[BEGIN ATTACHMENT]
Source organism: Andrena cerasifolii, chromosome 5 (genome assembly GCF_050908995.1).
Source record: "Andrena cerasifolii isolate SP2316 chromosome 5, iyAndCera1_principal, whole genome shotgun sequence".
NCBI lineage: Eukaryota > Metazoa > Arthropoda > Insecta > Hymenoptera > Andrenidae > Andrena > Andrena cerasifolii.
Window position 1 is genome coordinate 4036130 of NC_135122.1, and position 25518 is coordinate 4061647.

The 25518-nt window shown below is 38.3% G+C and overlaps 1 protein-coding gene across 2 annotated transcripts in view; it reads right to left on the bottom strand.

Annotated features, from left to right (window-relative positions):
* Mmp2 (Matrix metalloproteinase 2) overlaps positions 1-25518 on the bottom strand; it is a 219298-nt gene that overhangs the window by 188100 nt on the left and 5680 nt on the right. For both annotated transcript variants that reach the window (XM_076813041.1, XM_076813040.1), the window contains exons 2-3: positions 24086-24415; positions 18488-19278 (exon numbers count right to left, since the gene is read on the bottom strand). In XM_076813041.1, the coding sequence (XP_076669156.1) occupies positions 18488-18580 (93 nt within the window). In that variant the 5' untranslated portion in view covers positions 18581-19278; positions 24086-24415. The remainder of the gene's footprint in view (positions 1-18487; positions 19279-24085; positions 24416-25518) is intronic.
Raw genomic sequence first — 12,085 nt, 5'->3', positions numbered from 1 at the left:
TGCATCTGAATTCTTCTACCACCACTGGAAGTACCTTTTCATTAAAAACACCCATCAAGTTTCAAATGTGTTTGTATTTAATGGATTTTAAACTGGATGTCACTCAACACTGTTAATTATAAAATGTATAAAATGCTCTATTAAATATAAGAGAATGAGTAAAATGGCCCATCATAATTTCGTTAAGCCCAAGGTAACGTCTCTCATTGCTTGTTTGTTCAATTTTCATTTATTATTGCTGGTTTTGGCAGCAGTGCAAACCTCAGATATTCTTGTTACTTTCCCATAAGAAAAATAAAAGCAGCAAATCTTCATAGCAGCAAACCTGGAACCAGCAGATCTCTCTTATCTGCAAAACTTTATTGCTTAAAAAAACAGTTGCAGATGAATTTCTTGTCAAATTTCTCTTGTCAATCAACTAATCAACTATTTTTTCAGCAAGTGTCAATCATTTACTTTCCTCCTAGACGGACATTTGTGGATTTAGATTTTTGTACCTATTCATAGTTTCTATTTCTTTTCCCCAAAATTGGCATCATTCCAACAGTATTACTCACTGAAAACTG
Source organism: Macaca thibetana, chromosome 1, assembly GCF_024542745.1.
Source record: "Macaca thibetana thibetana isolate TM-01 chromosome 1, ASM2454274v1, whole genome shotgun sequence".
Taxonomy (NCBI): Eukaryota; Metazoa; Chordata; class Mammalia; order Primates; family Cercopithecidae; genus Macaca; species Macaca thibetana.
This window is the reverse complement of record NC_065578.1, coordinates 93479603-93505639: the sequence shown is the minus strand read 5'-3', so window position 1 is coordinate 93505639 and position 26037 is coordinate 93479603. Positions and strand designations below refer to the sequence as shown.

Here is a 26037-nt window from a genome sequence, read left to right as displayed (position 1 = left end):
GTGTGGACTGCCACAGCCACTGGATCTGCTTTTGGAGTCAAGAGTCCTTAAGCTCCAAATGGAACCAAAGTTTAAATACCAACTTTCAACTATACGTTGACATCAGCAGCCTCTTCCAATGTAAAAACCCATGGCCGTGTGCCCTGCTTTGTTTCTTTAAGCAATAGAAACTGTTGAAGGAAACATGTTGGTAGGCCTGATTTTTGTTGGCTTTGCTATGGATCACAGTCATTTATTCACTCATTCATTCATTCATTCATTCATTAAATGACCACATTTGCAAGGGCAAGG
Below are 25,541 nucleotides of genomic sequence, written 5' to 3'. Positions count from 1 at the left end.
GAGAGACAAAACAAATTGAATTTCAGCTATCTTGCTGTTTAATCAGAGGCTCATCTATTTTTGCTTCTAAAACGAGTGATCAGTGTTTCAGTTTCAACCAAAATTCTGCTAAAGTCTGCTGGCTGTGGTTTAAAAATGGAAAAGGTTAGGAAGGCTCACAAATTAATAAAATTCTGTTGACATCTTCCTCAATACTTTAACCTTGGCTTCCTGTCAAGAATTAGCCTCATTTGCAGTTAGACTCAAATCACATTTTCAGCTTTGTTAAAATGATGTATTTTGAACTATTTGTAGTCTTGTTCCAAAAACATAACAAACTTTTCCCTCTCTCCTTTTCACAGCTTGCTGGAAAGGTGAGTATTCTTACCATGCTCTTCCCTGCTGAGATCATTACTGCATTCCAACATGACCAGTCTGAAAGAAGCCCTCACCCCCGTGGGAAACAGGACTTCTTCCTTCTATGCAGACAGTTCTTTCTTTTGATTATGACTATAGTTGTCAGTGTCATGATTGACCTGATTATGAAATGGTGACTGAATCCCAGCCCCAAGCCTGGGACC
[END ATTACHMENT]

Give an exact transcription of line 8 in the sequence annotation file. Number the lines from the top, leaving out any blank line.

Raw genomic sequence first — 12,085 nt, 5'->3', positions numbered from 1 at the left: